When you hear how the people Larry worked with over his career talk about him and what he brought to the set, you know that his goal was not to just make himself look good but to make everyone involved the best they could be — a maverick in every sense of the word.
AN INCOMPARABLE MAN
Over the years, as I struck down the path of becoming a journalist, I always found myself gravitating my way back to Larry’s films and how they shaped my viewing habits. Reviews of his work came and passed over the years, but the one thing that escaped me was the opportunity to interview Larry. I had been fortunate enough to interview Laurene Landon on the podcast about her amazing career and spoke to her at length about working on MANIAC COP (1988), which Larry had written. I remember joking with her that I would love to interview him one day, and she mentioned how she was still such great friends with him and would present the idea to him. Much to my surprise, she texts me on the morning of June 26th of 2018 out of the blue with Larry’s home phone number and a request to contact him as soon as possible.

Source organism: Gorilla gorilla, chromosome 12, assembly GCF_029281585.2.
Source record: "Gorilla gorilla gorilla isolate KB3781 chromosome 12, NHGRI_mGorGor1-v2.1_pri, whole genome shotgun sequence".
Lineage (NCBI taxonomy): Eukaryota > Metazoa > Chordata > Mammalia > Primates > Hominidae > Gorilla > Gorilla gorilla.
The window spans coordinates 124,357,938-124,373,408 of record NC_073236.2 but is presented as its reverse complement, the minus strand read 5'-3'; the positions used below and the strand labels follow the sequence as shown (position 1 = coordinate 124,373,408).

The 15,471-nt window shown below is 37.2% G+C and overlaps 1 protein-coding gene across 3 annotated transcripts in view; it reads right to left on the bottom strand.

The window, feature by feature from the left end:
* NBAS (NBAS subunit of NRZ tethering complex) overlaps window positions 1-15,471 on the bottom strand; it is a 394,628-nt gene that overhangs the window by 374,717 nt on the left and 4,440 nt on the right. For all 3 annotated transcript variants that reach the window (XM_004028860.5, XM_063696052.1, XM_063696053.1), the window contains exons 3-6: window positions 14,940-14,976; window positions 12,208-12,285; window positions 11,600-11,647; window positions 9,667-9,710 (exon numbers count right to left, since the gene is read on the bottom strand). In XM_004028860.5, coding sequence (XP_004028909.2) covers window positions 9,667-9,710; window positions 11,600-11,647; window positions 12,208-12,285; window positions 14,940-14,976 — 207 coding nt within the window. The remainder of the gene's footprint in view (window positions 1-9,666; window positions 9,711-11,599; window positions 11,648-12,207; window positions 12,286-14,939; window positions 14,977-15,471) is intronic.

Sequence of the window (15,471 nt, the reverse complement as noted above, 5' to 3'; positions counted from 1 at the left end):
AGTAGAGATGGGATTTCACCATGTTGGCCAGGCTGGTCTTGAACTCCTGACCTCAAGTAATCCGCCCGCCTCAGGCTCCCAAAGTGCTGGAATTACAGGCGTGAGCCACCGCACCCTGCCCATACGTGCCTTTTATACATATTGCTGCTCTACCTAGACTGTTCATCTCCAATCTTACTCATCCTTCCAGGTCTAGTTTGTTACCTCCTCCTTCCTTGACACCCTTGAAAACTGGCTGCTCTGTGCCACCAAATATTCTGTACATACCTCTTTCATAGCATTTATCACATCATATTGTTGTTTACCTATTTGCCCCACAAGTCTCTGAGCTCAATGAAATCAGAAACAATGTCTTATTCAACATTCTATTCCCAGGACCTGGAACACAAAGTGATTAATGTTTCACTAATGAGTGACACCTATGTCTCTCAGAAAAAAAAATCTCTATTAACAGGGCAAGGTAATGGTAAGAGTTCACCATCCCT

Stunned, I called the number and Larry himself answered the phone. We talked for a few minutes, and he asked me if I could be ready to tape in two hours as he had several things coming up and he was not sure when he would be available again. Without a second thought, I agreed and prepared myself to interview one of the greatest legends the industry has ever seen. To say it exceeded my expectations is an understatement.